Sat, Nov 01, 2003 - Page 6 News List

Military trials imminent


The start of military trials of foreign terrorism suspects held at Guantanamo Bay, Cuba, is imminent, the Pentagon's chief prosecutor said on Thursday, while defending a rule allowing the US government to monitor conversations between the defendants and their lawyers.

President George W. Bush in 2001 authorized the first US military commission trials of wartime prisoners since World War II. On July 3, Bush designated six foreign captives as eligible for such trials.

"I think it's safe to say our start is imminent, soon," Army Colonel Frederic Borch, named by the Pentagon to lead the prosecution, told an American Bar Association event.

He did not give a specific date, how many defendants would be tried, or the charges involved.

The rules set by the Pentagon for the trials have come under sharp criticism from human rights groups and criminal defense lawyers, who doubt the defendants can get fair trials.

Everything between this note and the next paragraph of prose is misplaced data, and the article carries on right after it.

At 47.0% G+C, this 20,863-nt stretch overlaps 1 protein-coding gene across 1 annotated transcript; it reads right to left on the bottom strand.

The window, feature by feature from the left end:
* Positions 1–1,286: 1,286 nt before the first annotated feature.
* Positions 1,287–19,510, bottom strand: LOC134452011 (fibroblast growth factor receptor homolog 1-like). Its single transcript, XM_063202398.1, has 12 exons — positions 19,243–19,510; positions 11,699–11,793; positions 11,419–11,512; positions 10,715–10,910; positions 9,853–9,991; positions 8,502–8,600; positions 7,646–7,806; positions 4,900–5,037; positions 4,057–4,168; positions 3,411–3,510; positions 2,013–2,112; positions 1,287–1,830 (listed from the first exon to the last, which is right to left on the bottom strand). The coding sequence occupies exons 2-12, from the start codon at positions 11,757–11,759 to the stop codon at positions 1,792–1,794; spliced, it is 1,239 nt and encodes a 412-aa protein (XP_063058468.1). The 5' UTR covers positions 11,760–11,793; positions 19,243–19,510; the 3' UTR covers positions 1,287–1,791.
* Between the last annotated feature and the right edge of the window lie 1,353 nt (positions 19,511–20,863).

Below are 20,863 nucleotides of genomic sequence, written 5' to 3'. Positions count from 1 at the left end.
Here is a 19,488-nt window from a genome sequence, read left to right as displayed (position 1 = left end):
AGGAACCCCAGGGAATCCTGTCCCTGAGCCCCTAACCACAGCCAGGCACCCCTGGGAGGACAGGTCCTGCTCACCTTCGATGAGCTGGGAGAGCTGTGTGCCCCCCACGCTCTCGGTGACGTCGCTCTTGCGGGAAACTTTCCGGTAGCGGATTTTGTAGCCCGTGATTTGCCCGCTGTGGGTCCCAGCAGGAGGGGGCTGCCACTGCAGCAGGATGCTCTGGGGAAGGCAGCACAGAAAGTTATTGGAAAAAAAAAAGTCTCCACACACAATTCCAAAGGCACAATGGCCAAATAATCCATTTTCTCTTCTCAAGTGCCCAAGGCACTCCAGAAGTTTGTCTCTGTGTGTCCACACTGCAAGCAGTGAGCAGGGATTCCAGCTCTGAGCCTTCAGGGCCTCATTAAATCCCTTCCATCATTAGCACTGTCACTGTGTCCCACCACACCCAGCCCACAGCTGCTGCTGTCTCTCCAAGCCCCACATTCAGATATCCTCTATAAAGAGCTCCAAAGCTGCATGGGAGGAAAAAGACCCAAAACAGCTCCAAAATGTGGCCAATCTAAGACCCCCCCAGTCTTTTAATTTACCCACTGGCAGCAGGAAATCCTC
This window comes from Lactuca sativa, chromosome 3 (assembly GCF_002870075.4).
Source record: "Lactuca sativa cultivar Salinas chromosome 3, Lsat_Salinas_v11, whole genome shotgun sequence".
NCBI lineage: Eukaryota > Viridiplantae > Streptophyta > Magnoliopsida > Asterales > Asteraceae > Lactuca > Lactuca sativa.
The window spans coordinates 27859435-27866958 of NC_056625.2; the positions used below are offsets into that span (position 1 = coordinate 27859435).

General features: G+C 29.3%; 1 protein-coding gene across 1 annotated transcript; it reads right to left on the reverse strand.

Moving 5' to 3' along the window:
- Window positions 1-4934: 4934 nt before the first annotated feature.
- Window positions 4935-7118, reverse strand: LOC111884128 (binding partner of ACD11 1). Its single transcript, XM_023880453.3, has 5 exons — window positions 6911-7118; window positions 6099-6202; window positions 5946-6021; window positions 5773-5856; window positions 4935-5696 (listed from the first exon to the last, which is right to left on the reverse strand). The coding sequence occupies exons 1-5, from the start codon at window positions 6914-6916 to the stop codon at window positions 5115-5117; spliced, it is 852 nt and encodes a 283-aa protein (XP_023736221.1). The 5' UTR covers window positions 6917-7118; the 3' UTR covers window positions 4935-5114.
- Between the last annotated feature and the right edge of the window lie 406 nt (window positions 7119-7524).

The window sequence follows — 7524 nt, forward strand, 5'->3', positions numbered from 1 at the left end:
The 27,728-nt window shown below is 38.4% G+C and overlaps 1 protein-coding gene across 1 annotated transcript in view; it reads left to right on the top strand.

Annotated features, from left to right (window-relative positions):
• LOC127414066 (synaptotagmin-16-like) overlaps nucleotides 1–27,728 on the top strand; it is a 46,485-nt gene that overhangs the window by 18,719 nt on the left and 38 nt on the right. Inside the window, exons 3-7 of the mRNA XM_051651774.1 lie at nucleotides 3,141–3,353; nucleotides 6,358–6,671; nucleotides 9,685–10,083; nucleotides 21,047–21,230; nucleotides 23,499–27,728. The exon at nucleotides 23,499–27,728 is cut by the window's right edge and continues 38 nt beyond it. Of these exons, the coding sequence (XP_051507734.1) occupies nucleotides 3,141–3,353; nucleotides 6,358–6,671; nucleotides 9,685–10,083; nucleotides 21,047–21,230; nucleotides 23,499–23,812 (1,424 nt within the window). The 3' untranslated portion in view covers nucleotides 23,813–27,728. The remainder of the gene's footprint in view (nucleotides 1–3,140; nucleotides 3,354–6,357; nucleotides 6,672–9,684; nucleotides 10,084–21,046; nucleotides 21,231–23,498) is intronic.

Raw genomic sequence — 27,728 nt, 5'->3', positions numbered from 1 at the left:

"Ultimately, I would ask all the critics, wait until we actually start the process so you can see what actually happens," Borch said.

Defendants tried before the commissions of seven American military officers must be non-US citizens. They are expected to be among the roughly 660 foreign prisoners, most captured in Afghanistan and imprisoned at the US naval base at Guantanamo Bay. No criminal charges have been brought against any Guantanamo prisoners to date.

Commission trials are set to be held there. Defendants could face the death penalty if convicted.

Critics argue the rules are biased in favor of the prosecution, place unacceptable conditions on the defense and allow for no independent judicial review by civilian courts.

"We are now putting forth a system of justice before the world that doesn't meet either current American or international standards of due process," said Kevin Barry, a renowned expert in military justice and board member of the National Institute of Military Justice.

One rule that has drawn particular ire from critics is the government's right to monitor communications between the defendants and their lawyers.

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